We all know that one of the greatest things a family can do together is play. If you’re short on ideas, take a minute to watch the show or look at the show’s website for a great idea. If you’ve got kids who are reluctant to participate, let them watch the show, pick the game, and prep it for the family.

Have Fun!

 
 

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Dinner Games

Play helps to reduce family stress, improves relationships, and lightens the mood when life gets tough. One great way to make play a part of your daily family routine is to have a quick game at the dinner table in the evening. Here’s one you can try. Grab an oven mitt (if you don’t have one, us a paper bag or something you can put your hand into that you can’t see through). Find one of the kid’s little toys that’s small enough to fit inside, like an action figure or doll house furniture. Put it in the oven mitt. Tell everyone at the table they can feel what’s in the mitt, but not to say what it is. After everyone has had a chance, ask people what they thought it was starting with the youngest player, then show the item.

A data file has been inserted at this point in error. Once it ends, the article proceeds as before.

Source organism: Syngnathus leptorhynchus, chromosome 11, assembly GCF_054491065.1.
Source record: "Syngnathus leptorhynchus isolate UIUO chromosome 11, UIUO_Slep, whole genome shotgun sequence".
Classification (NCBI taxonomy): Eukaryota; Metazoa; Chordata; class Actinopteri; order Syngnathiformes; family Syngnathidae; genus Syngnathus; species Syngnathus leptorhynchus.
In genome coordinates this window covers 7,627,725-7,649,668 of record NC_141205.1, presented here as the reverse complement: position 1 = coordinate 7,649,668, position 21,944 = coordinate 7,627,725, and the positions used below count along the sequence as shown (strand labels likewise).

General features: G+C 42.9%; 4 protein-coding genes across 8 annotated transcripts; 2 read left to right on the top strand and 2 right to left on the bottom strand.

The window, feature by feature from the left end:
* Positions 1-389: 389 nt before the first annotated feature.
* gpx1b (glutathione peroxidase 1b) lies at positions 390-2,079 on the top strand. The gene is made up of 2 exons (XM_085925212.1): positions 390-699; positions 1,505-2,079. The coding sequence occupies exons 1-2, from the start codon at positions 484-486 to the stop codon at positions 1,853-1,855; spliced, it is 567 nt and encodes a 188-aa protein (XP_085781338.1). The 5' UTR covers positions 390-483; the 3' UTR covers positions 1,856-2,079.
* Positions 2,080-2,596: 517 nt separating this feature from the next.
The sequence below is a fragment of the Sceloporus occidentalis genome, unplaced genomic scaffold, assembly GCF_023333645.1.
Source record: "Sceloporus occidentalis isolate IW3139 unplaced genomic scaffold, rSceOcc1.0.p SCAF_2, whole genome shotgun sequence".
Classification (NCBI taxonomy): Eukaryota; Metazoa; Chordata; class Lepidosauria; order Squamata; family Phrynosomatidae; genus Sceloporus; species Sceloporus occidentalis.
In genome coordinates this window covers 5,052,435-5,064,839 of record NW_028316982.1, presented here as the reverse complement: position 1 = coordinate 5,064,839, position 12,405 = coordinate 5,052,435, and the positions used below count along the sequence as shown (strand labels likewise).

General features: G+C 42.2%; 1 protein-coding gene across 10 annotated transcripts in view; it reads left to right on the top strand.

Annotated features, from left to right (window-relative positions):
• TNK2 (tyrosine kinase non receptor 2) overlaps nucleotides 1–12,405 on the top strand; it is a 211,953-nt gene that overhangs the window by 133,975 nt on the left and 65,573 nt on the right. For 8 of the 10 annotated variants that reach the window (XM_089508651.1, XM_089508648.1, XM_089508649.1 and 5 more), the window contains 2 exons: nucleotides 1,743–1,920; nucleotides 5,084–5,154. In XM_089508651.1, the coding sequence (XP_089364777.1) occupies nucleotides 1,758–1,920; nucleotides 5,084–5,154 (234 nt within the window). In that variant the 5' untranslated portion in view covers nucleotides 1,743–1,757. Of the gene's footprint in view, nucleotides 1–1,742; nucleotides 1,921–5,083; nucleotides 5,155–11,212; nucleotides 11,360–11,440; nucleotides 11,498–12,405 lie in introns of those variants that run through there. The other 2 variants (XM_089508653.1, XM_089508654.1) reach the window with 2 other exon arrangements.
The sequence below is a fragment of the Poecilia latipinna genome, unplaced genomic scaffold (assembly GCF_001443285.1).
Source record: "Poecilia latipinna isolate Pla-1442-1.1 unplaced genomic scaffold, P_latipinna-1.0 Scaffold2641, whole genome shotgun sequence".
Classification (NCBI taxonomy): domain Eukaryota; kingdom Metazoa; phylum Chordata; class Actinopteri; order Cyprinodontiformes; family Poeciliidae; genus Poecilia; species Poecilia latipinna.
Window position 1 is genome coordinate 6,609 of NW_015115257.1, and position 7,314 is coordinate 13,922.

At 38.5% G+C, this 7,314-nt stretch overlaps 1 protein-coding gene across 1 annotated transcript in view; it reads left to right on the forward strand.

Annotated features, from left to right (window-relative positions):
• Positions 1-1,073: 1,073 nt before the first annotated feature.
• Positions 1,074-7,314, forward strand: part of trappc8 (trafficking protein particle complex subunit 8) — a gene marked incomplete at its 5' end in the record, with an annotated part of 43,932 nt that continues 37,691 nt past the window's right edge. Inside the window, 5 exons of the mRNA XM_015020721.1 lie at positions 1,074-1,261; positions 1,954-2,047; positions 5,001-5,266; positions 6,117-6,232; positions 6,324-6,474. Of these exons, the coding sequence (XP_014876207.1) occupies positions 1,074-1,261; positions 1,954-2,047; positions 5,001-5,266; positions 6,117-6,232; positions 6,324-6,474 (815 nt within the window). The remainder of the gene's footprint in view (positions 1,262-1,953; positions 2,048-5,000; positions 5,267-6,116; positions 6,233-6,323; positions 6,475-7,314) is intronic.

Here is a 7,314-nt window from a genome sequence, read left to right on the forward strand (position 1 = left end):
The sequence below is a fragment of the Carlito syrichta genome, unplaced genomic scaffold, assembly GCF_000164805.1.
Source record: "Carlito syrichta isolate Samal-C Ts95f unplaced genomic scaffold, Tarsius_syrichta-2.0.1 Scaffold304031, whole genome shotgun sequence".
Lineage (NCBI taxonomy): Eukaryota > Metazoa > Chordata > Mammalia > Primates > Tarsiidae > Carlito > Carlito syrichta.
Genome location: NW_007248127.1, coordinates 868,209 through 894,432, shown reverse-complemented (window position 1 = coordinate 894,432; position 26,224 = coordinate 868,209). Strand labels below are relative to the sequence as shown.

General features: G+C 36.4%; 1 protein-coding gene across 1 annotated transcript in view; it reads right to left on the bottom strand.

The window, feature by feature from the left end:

A twist: this can be a great for practicing self control, because sometimes kids forget to wait and blurt out what the item is as soon as they feel it. If they do, remind them of the directions and tell them how happy you are when they wait to talk because it means they’re using their self control.

For more great dinner game ideas, check out this link to Family Fun. I’m not getting anything for posting this link. It’s just a product that we’ve found useful. Sarah got it for me as a birthday present a couple years ago.

 
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Posted by on March 27, 2010 in Present Moment Parenting